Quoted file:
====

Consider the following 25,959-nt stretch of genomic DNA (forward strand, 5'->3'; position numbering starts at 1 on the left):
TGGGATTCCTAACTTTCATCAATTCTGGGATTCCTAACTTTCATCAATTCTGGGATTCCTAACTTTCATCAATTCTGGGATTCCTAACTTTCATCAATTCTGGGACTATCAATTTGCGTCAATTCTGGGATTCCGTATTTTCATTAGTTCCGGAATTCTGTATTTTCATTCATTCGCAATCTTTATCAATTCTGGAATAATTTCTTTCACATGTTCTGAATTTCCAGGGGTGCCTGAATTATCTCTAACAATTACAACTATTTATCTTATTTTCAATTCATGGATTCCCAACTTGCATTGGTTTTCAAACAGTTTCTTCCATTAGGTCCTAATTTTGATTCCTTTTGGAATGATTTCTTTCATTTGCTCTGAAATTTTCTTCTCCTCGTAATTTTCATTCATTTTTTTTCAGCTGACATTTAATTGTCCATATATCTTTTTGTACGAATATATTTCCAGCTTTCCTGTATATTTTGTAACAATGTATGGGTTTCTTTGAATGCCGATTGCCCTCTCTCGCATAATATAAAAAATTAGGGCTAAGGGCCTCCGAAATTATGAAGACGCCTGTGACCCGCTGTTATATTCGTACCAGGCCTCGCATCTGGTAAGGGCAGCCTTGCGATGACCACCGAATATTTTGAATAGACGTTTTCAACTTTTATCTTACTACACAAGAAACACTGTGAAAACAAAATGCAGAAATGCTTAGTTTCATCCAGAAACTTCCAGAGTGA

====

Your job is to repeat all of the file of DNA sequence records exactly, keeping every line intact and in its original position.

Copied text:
Consider the following 25,959-nt stretch of genomic DNA (forward strand, 5'->3'; position numbering starts at 1 on the left):
TGGGATTCCTAACTTTCATCAATTCTGGGATTCCTAACTTTCATCAATTCTGGGATTCCTAACTTTCATCAATTCTGGGATTCCTAACTTTCATCAATTCTGGGACTATCAATTTGCGTCAATTCTGGGATTCCGTATTTTCATTAGTTCCGGAATTCTGTATTTTCATTCATTCGCAATCTTTATCAATTCTGGAATAATTTCTTTCACATGTTCTGAATTTCCAGGGGTGCCTGAATTATCTCTAACAATTACAACTATTTATCTTATTTTCAATTCATGGATTCCCAACTTGCATTGGTTTTCAAACAGTTTCTTCCATTAGGTCCTAATTTTGATTCCTTTTGGAATGATTTCTTTCATTTGCTCTGAAATTTTCTTCTCCTCGTAATTTTCATTCATTTTTTTTCAGCTGACATTTAATTGTCCATATATCTTTTTGTACGAATATATTTCCAGCTTTCCTGTATATTTTGTAACAATGTATGGGTTTCTTTGAATGCCGATTGCCCTCTCTCGCATAATATAAAAAATTAGGGCTAAGGGCCTCCGAAATTATGAAGACGCCTGTGACCCGCTGTTATATTCGTACCAGGCCTCGCATCTGGTAAGGGCAGCCTTGCGATGACCACCGAATATTTTGAATAGACGTTTTCAACTTTTATCTTACTACACAAGAAACACTGTGAAAACAAAATGCAGAAATGCTTAGTTTCATCCAGAAACTTCCAGAGTGA